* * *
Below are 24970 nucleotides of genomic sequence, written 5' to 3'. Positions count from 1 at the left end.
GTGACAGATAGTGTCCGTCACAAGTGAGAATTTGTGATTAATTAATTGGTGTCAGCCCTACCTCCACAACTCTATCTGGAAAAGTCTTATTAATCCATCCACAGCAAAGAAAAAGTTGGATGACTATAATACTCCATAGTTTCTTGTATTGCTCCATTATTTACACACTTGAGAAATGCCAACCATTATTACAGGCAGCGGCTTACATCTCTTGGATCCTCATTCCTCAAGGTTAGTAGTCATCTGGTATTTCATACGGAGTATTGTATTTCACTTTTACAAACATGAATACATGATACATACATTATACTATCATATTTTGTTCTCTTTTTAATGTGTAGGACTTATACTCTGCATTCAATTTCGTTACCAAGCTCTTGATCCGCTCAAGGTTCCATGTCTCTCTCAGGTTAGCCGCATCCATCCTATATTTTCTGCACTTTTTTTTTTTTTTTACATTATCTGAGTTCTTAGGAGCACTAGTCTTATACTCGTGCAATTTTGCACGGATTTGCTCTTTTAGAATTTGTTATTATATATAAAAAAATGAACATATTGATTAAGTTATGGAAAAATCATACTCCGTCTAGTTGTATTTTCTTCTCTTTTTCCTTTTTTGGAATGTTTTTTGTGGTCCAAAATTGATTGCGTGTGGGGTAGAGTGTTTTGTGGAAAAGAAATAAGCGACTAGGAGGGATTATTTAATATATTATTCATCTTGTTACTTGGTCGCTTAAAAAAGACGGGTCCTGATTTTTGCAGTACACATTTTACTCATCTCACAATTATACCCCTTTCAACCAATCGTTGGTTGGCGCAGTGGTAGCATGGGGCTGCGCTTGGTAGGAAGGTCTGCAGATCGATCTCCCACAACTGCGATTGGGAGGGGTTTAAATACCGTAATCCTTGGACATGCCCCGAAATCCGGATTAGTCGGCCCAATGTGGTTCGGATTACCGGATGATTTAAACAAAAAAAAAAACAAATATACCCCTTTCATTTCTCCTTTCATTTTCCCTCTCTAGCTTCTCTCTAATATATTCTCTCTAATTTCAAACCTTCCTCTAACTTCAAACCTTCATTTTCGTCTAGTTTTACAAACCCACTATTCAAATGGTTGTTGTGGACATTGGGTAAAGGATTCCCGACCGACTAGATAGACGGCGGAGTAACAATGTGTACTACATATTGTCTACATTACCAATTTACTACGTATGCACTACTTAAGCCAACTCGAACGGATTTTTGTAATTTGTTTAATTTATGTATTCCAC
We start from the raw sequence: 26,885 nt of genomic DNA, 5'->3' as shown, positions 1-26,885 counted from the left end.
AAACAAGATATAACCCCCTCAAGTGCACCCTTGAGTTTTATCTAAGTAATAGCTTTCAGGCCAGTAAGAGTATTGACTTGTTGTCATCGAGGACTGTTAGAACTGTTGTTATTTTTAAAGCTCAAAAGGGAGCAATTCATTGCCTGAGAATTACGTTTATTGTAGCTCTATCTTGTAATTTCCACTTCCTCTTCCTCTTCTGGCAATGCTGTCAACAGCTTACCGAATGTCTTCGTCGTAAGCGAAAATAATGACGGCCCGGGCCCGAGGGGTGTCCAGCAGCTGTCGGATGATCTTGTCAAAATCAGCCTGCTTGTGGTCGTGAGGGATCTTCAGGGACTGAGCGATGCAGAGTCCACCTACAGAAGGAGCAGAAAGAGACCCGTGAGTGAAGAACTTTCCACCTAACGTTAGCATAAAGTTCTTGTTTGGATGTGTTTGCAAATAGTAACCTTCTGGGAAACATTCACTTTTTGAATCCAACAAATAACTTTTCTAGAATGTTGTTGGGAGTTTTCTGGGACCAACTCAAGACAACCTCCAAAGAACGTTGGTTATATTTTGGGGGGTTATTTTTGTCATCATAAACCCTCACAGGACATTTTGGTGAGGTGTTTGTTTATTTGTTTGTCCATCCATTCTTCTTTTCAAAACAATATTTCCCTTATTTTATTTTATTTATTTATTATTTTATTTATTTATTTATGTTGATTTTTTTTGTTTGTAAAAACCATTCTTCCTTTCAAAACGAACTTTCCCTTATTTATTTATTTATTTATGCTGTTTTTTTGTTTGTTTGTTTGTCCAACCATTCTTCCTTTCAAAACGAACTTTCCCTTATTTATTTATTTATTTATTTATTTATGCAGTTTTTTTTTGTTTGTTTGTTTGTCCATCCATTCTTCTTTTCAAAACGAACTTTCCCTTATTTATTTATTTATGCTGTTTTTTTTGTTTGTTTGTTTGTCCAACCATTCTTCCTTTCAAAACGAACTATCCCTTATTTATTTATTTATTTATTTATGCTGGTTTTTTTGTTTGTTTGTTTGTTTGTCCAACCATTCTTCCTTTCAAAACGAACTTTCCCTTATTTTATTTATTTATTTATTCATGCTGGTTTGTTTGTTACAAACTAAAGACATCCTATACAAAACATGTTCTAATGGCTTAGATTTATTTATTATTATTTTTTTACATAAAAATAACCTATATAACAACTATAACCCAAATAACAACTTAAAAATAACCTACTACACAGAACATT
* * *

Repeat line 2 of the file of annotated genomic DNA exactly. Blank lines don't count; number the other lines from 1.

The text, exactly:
GTGACAGATAGTGTCCGTCACAAGTGAGAATTTGTGATTAATTAATTGGTGTCAGCCCTACCTCCACAACTCTATCTGGAAAAGTCTTATTAATCCATCCACAGCAAAGAAAAAGTTGGATGACTATAATACTCCATAGTTTCTTGTATTGCTCCATTATTTACACACTTGAGAAATGCCAACCATTATTACAGGCAGCGGCTTACATCTCTTGGATCCTCATTCCTCAAGGTTAGTAGTCATCTGGTATTTCATACGGAGTATTGTATTTCACTTTTACAAACATGAATACATGATACATACATTATACTATCATATTTTGTTCTCTTTTTAATGTGTAGGACTTATACTCTGCATTCAATTTCGTTACCAAGCTCTTGATCCGCTCAAGGTTCCATGTCTCTCTCAGGTTAGCCGCATCCATCCTATATTTTCTGCACTTTTTTTTTTTTTTTACATTATCTGAGTTCTTAGGAGCACTAGTCTTATACTCGTGCAATTTTGCACGGATTTGCTCTTTTAGAATTTGTTATTATATATAAAAAAATGAACATATTGATTAAGTTATGGAAAAATCATACTCCGTCTAGTTGTATTTTCTTCTCTTTTTCCTTTTTTGGAATGTTTTTTGTGGTCCAAAATTGATTGCGTGTGGGGTAGAGTGTTTTGTGGAAAAGAAATAAGCGACTAGGAGGGATTATTTAATATATTATTCATCTTGTTACTTGGTCGCTTAAAAAAGACGGGTCCTGATTTTTGCAGTACACATTTTACTCATCTCACAATTATACCCCTTTCAACCAATCGTTGGTTGGCGCAGTGGTAGCATGGGGCTGCGCTTGGTAGGAAGGTCTGCAGATCGATCTCCCACAACTGCGATTGGGAGGGGTTTAAATACCGTAATCCTTGGACATGCCCCGAAATCCGGATTAGTCGGCCCAATGTGGTTCGGATTACCGGATGATTTAAACAAAAAAAAAAACAAATATACCCCTTTCATTTCTCCTTTCATTTTCCCTCTCTAGCTTCTCTCTAATATATTCTCTCTAATTTCAAACCTTCCTCTAACTTCAAACCTTCATTTTCGTCTAGTTTTACAAACCCACTATTCAAATGGTTGTTGTGGACATTGGGTAAAGGATTCCCGACCGACTAGATAGACGGCGGAGTAACAATGTGTACTACATATTGTCTACATTACCAATTTACTACGTATGCACTACTTAAGCCAACTCGAACGGATTTTTGTAATTTGTTTAATTTATGTATTCCAC